“First, they handcuffed my eldest daughter, a university student. After that my wife shouted, ‘Why are you handcuffing my daughter? She is not guilty,’” said Soe Htay. “They also took my five-year-old daughter.”
“My eldest daughter has rheumatoid arthritis. When they were arrested, they couldn’t take anything with them. All of the medicine was left behind at home. They could only take one piece of clothing,” he said.
Soe Htay has struggled to get information about his family since their arrest. Relatives who went to the police station were forced to leave and given no new information.
“No one was allowed to see them. We didn’t get any news about my family.” said Soe Htay.
Much of what Soe Htay now knows comes from Hsu Htet Wine, who was released on June 30, 15 days after being detained. Upon release, the little girl was taken to her father’s hiding place by neighbours, and was reportedly confused and traumatised. Her mother, Ma Kyi Kyi Khine, and older sister, Ma Theint Sandi Soe, remain in prison.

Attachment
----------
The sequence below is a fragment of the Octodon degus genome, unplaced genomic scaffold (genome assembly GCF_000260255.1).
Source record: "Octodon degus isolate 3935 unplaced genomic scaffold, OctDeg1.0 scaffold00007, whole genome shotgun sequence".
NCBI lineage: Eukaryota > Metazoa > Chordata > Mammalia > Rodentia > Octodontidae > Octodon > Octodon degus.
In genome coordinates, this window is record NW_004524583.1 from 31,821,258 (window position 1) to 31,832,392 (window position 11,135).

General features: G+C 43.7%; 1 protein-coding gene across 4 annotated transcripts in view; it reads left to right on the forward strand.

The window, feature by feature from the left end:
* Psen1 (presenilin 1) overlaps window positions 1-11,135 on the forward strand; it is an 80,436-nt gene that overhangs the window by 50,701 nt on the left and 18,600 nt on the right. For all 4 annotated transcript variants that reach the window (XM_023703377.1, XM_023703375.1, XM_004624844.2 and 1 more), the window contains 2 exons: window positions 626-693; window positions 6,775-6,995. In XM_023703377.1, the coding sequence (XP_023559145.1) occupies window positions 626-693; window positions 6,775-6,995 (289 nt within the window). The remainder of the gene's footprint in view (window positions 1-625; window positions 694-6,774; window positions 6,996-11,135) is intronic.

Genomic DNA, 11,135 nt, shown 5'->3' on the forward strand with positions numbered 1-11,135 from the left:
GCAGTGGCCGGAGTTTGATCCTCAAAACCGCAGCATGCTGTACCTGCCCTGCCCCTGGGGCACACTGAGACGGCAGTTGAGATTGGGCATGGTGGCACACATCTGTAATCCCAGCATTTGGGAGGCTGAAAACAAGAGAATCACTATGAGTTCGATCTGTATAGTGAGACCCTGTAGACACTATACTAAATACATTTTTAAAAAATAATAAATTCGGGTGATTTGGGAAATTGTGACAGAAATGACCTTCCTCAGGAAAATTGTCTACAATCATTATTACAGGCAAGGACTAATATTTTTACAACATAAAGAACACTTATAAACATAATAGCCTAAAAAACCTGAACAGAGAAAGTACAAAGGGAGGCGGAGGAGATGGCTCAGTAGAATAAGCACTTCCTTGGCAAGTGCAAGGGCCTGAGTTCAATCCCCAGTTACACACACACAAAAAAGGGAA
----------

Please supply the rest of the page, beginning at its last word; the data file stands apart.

“On the first day, she didn’t speak with other people, and she was very sad. At night she asked about her mother and her sister,” said Soe Htay. “My child was released from prison. But her mind is not free yet.”
Torture under detention
Some of these “hostages” have reported being tortured while in detention.
Kyaw Thiha’s father was detained for three days at an interrogation centre, which are notorious for their harsh treatment of prisoners.
“They electrocuted my father. They beat him with a stick. They made him kneel down. They did not allow my father to take a bath,” Kyaw Thiha said. “After three days, they sent him back home.”
“My father was not involved in any political activities. He wasn’t involved in any anti-junta movement,” said Kyaw Thiha, adding that after receiving medical treatment, the family moved out of their homes and are now in hiding.
Ma Thazin Sanni, 23, was arrested in her father’s stead after security forces searched her home in Kungyangon township, in Yangon Region, on April 25 and were unable to find her father, U Sanni, a National League for Democracy member.
“At first they took Thazin Sanni to the township police station. We tried to negotiate her release with a police officer because our sister is innocent,” said a family member, who asked not to be identified.
The family was unable to secure her release, and Thazin Sanni was held at the Shwepyithar interrogation centre for 10 days.
“She was verbally threatened by soldiers. She was beaten with a stick by an army officer who asked where her father was,” said the family member angrily. “She did not commit any crime. It’s very unjust to be beaten during interrogation.”